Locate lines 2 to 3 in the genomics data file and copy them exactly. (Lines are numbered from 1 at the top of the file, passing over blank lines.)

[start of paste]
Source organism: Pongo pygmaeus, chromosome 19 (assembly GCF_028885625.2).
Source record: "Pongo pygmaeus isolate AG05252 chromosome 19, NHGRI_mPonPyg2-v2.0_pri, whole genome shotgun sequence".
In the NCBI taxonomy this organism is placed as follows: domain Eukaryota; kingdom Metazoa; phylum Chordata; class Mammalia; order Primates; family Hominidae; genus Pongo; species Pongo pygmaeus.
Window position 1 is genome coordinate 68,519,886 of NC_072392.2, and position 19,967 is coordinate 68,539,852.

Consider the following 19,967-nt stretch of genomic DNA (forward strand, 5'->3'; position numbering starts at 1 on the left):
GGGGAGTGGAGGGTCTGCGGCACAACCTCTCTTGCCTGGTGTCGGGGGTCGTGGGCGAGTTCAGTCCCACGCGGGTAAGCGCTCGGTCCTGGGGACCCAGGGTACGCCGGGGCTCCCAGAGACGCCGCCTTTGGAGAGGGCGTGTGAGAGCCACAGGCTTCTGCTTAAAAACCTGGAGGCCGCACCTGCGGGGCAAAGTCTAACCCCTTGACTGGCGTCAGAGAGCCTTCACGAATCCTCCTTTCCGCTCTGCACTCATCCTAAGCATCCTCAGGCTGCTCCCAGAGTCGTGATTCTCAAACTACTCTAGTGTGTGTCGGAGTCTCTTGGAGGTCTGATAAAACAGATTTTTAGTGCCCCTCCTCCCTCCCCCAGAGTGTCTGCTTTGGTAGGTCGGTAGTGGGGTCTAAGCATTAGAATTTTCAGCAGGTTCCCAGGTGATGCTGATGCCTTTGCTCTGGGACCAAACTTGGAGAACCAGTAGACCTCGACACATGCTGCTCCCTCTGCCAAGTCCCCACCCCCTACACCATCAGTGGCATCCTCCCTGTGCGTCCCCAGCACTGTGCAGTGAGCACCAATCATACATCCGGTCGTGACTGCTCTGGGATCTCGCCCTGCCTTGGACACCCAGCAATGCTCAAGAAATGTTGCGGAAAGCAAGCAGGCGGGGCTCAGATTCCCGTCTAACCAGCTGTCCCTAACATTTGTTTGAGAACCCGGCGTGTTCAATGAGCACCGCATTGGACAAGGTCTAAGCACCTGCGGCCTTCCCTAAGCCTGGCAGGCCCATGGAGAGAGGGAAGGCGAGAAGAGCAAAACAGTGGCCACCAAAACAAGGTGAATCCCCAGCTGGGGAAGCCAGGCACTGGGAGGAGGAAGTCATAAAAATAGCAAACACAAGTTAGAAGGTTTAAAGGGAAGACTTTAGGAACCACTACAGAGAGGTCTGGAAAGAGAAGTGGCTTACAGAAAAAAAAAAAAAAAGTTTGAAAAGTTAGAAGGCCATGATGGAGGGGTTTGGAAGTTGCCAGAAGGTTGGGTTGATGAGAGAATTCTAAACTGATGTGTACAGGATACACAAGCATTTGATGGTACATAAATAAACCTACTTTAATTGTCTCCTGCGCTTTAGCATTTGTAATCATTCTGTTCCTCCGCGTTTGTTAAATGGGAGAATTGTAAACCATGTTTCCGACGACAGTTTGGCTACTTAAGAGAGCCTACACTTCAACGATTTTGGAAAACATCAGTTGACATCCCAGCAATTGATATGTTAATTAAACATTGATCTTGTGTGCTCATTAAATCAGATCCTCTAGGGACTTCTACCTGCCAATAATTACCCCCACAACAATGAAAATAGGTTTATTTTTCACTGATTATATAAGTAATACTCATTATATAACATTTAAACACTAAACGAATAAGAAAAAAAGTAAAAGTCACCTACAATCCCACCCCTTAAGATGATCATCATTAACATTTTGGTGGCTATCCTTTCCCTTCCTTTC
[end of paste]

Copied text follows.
Source record: "Pongo pygmaeus isolate AG05252 chromosome 19, NHGRI_mPonPyg2-v2.0_pri, whole genome shotgun sequence".
In the NCBI taxonomy this organism is placed as follows: domain Eukaryota; kingdom Metazoa; phylum Chordata; class Mammalia; order Primates; family Hominidae; genus Pongo; species Pongo pygmaeus.